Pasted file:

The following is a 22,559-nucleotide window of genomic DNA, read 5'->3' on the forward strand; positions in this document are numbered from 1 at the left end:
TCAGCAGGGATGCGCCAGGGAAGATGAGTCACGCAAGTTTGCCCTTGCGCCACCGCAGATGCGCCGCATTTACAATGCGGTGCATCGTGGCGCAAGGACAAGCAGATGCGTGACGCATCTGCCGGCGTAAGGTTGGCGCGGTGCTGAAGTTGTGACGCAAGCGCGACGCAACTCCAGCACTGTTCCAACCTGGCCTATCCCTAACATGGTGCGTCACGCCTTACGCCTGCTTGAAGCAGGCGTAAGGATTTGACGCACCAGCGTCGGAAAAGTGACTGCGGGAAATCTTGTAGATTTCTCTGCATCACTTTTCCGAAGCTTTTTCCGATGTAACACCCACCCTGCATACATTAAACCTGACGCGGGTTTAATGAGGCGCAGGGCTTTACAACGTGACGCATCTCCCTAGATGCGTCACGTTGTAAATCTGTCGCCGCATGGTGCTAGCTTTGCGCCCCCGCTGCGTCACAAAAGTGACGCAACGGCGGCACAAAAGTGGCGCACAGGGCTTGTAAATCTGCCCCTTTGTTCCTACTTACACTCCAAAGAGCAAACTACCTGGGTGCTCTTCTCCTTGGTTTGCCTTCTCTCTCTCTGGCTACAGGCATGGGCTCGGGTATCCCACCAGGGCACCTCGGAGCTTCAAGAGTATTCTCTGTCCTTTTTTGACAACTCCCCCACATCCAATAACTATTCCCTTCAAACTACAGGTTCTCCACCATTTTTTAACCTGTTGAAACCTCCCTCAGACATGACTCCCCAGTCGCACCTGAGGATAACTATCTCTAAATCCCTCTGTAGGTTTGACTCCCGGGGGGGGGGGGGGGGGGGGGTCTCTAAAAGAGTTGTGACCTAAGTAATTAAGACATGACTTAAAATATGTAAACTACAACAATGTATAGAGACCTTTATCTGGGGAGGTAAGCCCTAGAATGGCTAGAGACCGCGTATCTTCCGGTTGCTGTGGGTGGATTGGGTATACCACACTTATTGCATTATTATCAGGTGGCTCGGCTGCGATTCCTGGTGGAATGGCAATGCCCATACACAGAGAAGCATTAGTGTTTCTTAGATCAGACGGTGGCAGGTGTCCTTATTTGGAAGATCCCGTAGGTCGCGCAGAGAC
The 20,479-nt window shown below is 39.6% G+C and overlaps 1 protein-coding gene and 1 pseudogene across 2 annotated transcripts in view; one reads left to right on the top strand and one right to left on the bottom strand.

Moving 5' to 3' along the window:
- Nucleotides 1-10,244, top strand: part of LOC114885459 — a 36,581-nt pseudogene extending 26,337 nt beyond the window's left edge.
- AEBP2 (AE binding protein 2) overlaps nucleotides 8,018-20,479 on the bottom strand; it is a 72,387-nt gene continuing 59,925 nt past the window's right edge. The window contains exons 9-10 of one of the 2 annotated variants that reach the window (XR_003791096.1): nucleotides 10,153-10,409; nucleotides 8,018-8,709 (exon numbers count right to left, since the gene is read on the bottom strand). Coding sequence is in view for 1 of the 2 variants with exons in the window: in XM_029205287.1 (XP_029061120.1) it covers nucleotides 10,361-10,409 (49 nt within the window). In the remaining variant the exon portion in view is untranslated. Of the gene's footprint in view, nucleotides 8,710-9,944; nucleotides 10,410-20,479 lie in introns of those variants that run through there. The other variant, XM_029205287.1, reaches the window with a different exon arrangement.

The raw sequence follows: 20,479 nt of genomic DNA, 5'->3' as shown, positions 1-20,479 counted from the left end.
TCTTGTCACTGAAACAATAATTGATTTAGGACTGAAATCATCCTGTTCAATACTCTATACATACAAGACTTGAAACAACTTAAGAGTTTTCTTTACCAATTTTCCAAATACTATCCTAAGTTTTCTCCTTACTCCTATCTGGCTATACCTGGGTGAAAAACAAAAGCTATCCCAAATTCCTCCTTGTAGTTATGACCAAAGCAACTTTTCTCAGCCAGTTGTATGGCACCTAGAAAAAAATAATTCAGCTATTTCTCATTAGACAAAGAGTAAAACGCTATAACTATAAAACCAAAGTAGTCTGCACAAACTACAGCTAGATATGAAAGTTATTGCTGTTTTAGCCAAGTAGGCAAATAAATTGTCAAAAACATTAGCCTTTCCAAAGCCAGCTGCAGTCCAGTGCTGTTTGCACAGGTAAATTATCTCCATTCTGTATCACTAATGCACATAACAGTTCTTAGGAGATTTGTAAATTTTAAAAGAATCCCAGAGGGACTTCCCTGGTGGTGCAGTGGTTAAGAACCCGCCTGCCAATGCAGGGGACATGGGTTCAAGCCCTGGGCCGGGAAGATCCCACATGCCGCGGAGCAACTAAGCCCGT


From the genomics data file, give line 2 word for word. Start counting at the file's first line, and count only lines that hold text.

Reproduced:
TCAGCAGGGATGCGCCAGGGAAGATGAGTCACGCAAGTTTGCCCTTGCGCCACCGCAGATGCGCCGCATTTACAATGCGGTGCATCGTGGCGCAAGGACAAGCAGATGCGTGACGCATCTGCCGGCGTAAGGTTGGCGCGGTGCTGAAGTTGTGACGCAAGCGCGACGCAACTCCAGCACTGTTCCAACCTGGCCTATCCCTAACATGGTGCGTCACGCCTTACGCCTGCTTGAAGCAGGCGTAAGGATTTGACGCACCAGCGTCGGAAAAGTGACTGCGGGAAATCTTGTAGATTTCTCTGCATCACTTTTCCGAAGCTTTTTCCGATGTAACACCCACCCTGCATACATTAAACCTGACGCGGGTTTAATGAGGCGCAGGGCTTTACAACGTGACGCATCTCCCTAGATGCGTCACGTTGTAAATCTGTCGCCGCATGGTGCTAGCTTTGCGCCCCCGCTGCGTCACAAAAGTGACGCAACGGCGGCACAAAAGTGGCGCACAGGGCTTGTAAATCTGCCCCTTTGTTCCTACTTACACTCCAAAGAGCAAACTACCTGGGTGCTCTTCTCCTTGGTTTGCCTTCTCTCTCTCTGGCTACAGGCATGGGCTCGGGTATCCCACCAGGGCACCTCGGAGCTTCAAGAGTATTCTCTGTCCTTTTTTGACAACTCCCCCACATCCAATAACTATTCCCTTCAAACTACAGGTTCTCCACCATTTTTTAACCTGTTGAAACCTCCCTCAGACATGACTCCCCAGTCGCACCTGAGGATAACTATCTCTAAATCCCTCTGTAGGTTTGACTCCCGGGGGGGGGGGGGGGGGGGGGTCTCTAAAAGAGTTGTGACCTAAGTAATTAAGACATGACTTAAAATATGTAAACTACAACAATGTATAGAGACCTTTATCTGGGGAGGTAAGCCCTAGAATGGCTAGAGACCGCGTATCTTCCGGTTGCTGTGGGTGGATTGGGTATACCACACTTATTGCATTATTATCAGGTGGCTCGGCTGCGATTCCTGGTGGAATGGCAATGCCCATACACAGAGAAGCATTAGTGTTTCTTAGATCAGACGGTGGCAGGTGTCCTTATTTGGAAGATCCCGTAGGTCGCGCAGAGAC